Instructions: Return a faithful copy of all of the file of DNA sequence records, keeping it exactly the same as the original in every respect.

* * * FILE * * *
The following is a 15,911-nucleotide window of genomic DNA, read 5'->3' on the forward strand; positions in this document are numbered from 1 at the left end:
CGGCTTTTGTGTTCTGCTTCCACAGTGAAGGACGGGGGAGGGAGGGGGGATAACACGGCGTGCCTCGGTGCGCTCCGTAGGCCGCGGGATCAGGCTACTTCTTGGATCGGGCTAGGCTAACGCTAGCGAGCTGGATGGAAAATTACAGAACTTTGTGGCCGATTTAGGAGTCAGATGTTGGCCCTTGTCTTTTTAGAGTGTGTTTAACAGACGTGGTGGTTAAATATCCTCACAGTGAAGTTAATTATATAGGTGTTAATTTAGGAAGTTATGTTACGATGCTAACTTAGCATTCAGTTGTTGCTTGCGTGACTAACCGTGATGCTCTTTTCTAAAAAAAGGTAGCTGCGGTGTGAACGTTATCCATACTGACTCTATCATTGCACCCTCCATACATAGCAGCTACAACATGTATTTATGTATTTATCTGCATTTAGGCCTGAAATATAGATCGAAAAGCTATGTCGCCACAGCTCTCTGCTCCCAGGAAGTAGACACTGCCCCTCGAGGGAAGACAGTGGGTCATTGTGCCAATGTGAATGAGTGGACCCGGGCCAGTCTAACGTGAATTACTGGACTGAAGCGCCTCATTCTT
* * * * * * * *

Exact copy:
The following is a 15,911-nucleotide window of genomic DNA, read 5'->3' on the forward strand; positions in this document are numbered from 1 at the left end:
CGGCTTTTGTGTTCTGCTTCCACAGTGAAGGACGGGGGAGGGAGGGGGGATAACACGGCGTGCCTCGGTGCGCTCCGTAGGCCGCGGGATCAGGCTACTTCTTGGATCGGGCTAGGCTAACGCTAGCGAGCTGGATGGAAAATTACAGAACTTTGTGGCCGATTTAGGAGTCAGATGTTGGCCCTTGTCTTTTTAGAGTGTGTTTAACAGACGTGGTGGTTAAATATCCTCACAGTGAAGTTAATTATATAGGTGTTAATTTAGGAAGTTATGTTACGATGCTAACTTAGCATTCAGTTGTTGCTTGCGTGACTAACCGTGATGCTCTTTTCTAAAAAAAGGTAGCTGCGGTGTGAACGTTATCCATACTGACTCTATCATTGCACCCTCCATACATAGCAGCTACAACATGTATTTATGTATTTATCTGCATTTAGGCCTGAAATATAGATCGAAAAGCTATGTCGCCACAGCTCTCTGCTCCCAGGAAGTAGACACTGCCCCTCGAGGGAAGACAGTGGGTCATTGTGCCAATGTGAATGAGTGGACCCGGGCCAGTCTAACGTGAATTACTGGACTGAAGCGCCTCATTCTT